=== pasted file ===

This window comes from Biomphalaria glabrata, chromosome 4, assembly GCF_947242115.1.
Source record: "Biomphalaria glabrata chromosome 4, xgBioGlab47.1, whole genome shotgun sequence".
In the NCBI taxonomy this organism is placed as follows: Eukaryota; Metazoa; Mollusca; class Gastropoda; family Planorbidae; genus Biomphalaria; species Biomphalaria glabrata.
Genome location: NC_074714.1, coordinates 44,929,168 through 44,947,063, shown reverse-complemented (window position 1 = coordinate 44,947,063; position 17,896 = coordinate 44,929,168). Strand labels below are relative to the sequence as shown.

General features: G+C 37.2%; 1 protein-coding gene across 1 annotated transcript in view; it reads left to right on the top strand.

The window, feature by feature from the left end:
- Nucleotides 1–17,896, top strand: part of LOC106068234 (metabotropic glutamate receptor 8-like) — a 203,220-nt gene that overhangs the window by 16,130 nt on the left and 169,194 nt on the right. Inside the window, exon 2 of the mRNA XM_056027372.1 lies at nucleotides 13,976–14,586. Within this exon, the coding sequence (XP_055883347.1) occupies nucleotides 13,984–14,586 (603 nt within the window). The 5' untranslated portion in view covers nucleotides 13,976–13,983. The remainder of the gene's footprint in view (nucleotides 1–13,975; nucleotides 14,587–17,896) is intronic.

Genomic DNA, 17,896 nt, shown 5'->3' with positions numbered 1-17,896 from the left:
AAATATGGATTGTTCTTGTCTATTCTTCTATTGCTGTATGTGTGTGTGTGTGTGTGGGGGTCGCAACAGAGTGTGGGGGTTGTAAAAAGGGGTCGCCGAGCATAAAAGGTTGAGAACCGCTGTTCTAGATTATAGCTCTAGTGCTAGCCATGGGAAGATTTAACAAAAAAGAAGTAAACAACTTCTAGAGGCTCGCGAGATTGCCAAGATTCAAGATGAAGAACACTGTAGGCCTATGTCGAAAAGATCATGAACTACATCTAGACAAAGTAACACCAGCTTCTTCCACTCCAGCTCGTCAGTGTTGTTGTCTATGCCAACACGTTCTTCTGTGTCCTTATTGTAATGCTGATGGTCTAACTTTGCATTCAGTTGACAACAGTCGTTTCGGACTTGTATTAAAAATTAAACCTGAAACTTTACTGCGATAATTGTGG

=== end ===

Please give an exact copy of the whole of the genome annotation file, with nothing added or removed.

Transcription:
This window comes from Biomphalaria glabrata, chromosome 4, assembly GCF_947242115.1.
Source record: "Biomphalaria glabrata chromosome 4, xgBioGlab47.1, whole genome shotgun sequence".
In the NCBI taxonomy this organism is placed as follows: Eukaryota; Metazoa; Mollusca; class Gastropoda; family Planorbidae; genus Biomphalaria; species Biomphalaria glabrata.
Genome location: NC_074714.1, coordinates 44,929,168 through 44,947,063, shown reverse-complemented (window position 1 = coordinate 44,947,063; position 17,896 = coordinate 44,929,168). Strand labels below are relative to the sequence as shown.

General features: G+C 37.2%; 1 protein-coding gene across 1 annotated transcript in view; it reads left to right on the top strand.

The window, feature by feature from the left end:
- Nucleotides 1–17,896, top strand: part of LOC106068234 (metabotropic glutamate receptor 8-like) — a 203,220-nt gene that overhangs the window by 16,130 nt on the left and 169,194 nt on the right. Inside the window, exon 2 of the mRNA XM_056027372.1 lies at nucleotides 13,976–14,586. Within this exon, the coding sequence (XP_055883347.1) occupies nucleotides 13,984–14,586 (603 nt within the window). The 5' untranslated portion in view covers nucleotides 13,976–13,983. The remainder of the gene's footprint in view (nucleotides 1–13,975; nucleotides 14,587–17,896) is intronic.

Genomic DNA, 17,896 nt, shown 5'->3' with positions numbered 1-17,896 from the left:
AAATATGGATTGTTCTTGTCTATTCTTCTATTGCTGTATGTGTGTGTGTGTGTGTGGGGGTCGCAACAGAGTGTGGGGGTTGTAAAAAGGGGTCGCCGAGCATAAAAGGTTGAGAACCGCTGTTCTAGATTATAGCTCTAGTGCTAGCCATGGGAAGATTTAACAAAAAAGAAGTAAACAACTTCTAGAGGCTCGCGAGATTGCCAAGATTCAAGATGAAGAACACTGTAGGCCTATGTCGAAAAGATCATGAACTACATCTAGACAAAGTAACACCAGCTTCTTCCACTCCAGCTCGTCAGTGTTGTTGTCTATGCCAACACGTTCTTCTGTGTCCTTATTGTAATGCTGATGGTCTAACTTTGCATTCAGTTGACAACAGTCGTTTCGGACTTGTATTAAAAATTAAACCTGAAACTTTACTGCGATAATTGTGG